A Victorian pharmacist charged with misappropriating thousands of S8 tablets to feed his dependency, driven by chronic pain, has been reprimanded and suspended for 12 months
First registered in 1988, the pharmacist in question began self-medicating in 2011 due to a chronic pain condition.
The pharmacist, who had run his own pharmacy business between 2000 and 2007 with his wife, had a long-standing varicose vein medical condition that was ‘chronic’ and ‘extremely painful’, requiring multiple surgeries over many years.
It was in this context that he started self-medicating from common analgesics progressing to oxycodone.
During 2013 and 2014, the pharmacist was self-administering between 80mg and 200mg of oxycodone a day.
Things went from ‘bad to worse’ when he ultimately faced Melbourne Magistrates’ Court in December 2015 charged with serious criminal offences relating to self-supply and self-administration of prescription painkillers accessed by him during the course of his work as a pharmacist.
He was charged with and pleaded guilty to 15 rolled up charges, including the misappropriation of 839 Endone 5mg tablets, 515 Oxycontin 80mg tablets, 656 Oxycontin 40mg tablets, 84 Oxycontin 5mg tablets, 66 Oxynorm 10mg capsules, and 40 Physeptone 10mg tablets between 12 September 2011 and 20 September 2014, from four different pharmacies at which he was employed.
Altogether this added up to more than 2000 pills.
The pharmacist also pleaded guilty to four rolled up charges of supplying a Schedule 8 poison without authorisation (representing 55 breaches), four rolled up charges of knowingly making a false or misleading entry involving a Schedule 8 poison (representing 60 breaches), two rolled up charges of failing to keep records of transactions involving Schedule 8 poisons, four rolled up charges related to self-administering Schedule 8 poisons without a prescription, and one rolled up charge of possessing a drug of dependence without authorisation (representing 50 instances of possession).
On 9 December 2015, the pharmacist pleaded guilty to all charges and, without being convicted, was placed on a good behaviour bond.
The magistrate accepted that the pharmacist’s self-administration of drugs was not for gratuitous reasons but for purposes of controlling personal pain, and that he did not engage in conduct that specifically put members of the public at risk.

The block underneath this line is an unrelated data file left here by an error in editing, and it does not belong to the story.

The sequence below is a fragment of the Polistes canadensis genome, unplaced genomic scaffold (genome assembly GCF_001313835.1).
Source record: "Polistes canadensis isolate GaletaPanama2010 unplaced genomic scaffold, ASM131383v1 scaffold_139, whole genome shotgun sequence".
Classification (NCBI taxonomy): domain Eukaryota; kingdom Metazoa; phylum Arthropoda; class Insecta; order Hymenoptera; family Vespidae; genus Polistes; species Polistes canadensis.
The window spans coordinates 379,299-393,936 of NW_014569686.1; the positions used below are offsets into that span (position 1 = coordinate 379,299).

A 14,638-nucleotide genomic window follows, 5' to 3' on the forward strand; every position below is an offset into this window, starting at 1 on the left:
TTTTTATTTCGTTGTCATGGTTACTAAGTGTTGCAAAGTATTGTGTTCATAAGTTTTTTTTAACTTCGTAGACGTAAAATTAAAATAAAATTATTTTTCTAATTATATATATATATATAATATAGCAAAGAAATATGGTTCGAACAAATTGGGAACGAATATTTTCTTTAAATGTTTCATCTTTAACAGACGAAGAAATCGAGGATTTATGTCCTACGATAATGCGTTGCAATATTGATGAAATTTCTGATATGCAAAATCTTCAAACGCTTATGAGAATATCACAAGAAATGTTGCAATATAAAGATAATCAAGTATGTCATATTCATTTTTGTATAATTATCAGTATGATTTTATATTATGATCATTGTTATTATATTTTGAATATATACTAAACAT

The pharmacist has not been practising as a pharmacist since 30 July 2015 after being restricted by the Pharmacy Board of Australia and, since April 2016, he has been working as a science teacher at a public secondary school.
He has also been attending ongoing psychological counselling and received some treatment with an addiction medicine specialist.
On 30 January 2018, the Pharmacy Board referred the pharmacist to the Victorian Civil and Administrative Tribunal seeking a finding of professional misconduct – to which the pharmacist agreed.
In a November 2018 hearing before the tribunal, the pharmacist gave “compelling evidence”, acknowledging his conduct and expressing “shame and regret”.
“We accept that he is now genuinely remorseful,” found the tribunal.
“He is horrified to reflect that during this period he kept medications returned to the pharmacy by patients. He accepts he had been in denial as to his addiction. He admitted his decision-making during this period was extremely poor.”
However they pointed out that even after the court proceedings, the pharmacist fell back into a cycle of drug abuse in 2016, which led to his photocopying prescriptions to obtain tramadol.
The tribunal also agreed with the magistrate’s closing remarks that the pharmacist held a position of responsibility in the community, and neglected that responsibility by supplying Schedule 8 poisons in contravention of the law.
They accepted that in the past few years he has made significant attempts to address his drug dependency and other issues.
“Our determinations should not be crushing. We accept that [the pharmacist] has now developed a strong degree of insight which was previously lacking … Our determinations should also not be seen in any way to minimise the serious nature of the conduct,” found the tribunal.
It ordered that the pharmacist be reprimanded and suspended for a period of 12 months from 29 November 2018.
Upon returning to practice, he will be required to undertake regular urine and hair drug screening; undertake treatment with treating practitioners; and undertake a program of education related to pharmacy practice and the law.
Pharmacists concerned about their own or a colleagues potential substance misuse can call the Pharmacists’ Support Service on 1300 244 910 (available every day of the year between 8am and 11pm AEDST) for non-judgemental support.